Codex 99

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Trajan Column, click for larger image

The inscription in situ, Oct 1963. Courtesy James Mosley


The Trajan Inscription

Capitalis Monumentalis

The Trajan column, located between the Greek and Latin libraries in front of the Basilica Ulpia in the Forum of Trajan, is a doric column with a spiral frieze, carved in low relief, depicting Emperor Trajan’s own account of his conquest of Decebalus and the annexation of Dacia (the campaigns of 101–102 and 105–106 AD). The monument, designed by the architect Apollodorus of Damascus, was erected between 106–113 AD and dedicated in May 113.

There is much to be said about the columns’ design1 and construction, or the frieze’s art, or the monument’s archeology and history, but, instead, lets just focus on the inscription on the base. The inscription (six lines and 37 words, many of which are abbreviated) is essentially a simple dedication of the monument. The letterforms, however, represent perhaps the most elegant, and certainly the most celebrated, example of the Roman letter. The inscription has served as the model Roman alphabet for almost two millennia.

The Trajan Inscription, click for larger image

The Trajan Inscription, click for larger image

Detail from the column (top) and the entire inscription from a cast

Sometime around the first century BC Roman lapidary dramatically changed; from a flat and monoline inscription to a much more elegant geometrically based letter with terminal serifs. Exactly how or why this change occurred is the subject of at least some debate, but it most likely has to do with Roman calligraphy.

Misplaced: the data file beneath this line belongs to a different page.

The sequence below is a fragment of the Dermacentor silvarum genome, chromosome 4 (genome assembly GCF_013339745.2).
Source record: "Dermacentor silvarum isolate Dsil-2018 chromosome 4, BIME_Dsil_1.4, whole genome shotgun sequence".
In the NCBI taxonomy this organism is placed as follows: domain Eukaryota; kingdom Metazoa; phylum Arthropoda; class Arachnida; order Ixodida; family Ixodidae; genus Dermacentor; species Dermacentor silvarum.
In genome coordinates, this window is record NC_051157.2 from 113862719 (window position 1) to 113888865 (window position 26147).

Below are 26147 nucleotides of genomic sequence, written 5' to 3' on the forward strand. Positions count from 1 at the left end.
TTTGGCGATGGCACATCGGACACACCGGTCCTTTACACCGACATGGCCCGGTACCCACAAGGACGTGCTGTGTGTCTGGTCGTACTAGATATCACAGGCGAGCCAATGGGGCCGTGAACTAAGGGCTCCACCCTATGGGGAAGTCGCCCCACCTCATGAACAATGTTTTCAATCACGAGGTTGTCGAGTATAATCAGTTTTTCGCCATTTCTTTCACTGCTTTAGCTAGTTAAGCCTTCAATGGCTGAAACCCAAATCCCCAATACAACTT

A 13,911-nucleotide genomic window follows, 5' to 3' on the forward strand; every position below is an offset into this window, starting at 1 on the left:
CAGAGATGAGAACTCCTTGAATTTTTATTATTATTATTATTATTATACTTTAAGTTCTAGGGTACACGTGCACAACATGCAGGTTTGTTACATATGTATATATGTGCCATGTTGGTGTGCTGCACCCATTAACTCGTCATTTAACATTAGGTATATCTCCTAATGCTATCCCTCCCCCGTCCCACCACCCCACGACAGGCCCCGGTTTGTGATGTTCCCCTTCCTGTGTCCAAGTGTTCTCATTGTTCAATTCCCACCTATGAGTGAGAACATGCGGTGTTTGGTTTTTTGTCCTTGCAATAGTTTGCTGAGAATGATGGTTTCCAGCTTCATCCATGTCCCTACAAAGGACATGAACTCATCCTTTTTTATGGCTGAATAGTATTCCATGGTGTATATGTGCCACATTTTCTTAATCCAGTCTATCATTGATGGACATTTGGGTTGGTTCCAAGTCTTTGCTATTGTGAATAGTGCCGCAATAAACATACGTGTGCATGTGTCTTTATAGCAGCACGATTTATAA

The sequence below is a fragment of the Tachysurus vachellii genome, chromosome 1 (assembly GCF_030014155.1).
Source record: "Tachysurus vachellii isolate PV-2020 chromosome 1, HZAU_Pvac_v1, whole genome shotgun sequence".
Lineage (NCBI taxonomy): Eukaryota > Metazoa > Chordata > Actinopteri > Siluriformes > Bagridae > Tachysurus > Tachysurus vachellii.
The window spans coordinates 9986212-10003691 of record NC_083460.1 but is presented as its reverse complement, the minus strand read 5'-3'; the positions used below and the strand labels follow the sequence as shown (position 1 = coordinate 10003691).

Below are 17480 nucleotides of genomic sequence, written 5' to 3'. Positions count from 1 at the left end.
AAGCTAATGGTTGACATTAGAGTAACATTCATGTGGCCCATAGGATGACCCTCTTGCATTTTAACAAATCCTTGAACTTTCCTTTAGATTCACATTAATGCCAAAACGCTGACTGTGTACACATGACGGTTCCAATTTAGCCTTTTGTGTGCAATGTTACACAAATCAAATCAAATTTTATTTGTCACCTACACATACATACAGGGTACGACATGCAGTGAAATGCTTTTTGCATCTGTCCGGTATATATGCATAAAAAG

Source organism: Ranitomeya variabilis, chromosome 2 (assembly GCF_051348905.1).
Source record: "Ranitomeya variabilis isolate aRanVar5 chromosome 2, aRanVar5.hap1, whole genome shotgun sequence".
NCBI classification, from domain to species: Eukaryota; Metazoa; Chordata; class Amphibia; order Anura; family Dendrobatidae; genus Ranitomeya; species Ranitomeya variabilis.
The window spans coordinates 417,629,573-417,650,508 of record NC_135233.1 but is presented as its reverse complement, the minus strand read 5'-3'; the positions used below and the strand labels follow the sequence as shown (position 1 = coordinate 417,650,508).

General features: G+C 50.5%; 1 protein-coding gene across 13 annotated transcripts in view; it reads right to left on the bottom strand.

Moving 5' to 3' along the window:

By this time the Roman scribes had developed a flat brush-written, condensed writing style that was particularly suitable for use on expensive parchment and vellum. Very little of this early calligraphy has survived with the notable exception of the Pompeiian ruins. Excavations of Pompeii, preserved under the volcanic ash of Mt. Vesuvius, revealed thousands of examples of written graffiti, such as these political notices:

Capitalis Rustica at Pompeii

Capitalis Rustica at Pompeii

The link between the Pompeiian writing and the Capitalis Monumentalis was first suggested in the early 1900s. W. R. Lethaby, in his introduction to Johnson’s classic 1906 writing manual stated that “The Roman characters... must have been settled by an instrument used rapidly; I suppose, indeed, that most of the great monumental inscriptions were designed in situ by a master writer, and only cut in by the mason, the cutting being merely a fixing, as it were, of the writing.”2 A half century later, Fr. Edward Catich, in his seminal studies of inscription, made the case that the letters were quickly drawn using a flat chisel-shaped brush (at about a 35° angle), creating the modulation of stroke widths as well as the serifs, then cut with a hammer and chisel into a V-shape, creating the illusion of form through shadow.3

Trajan brushstrokes

Individual brushstrokes (left), shown combined (center), and compared to the inscription4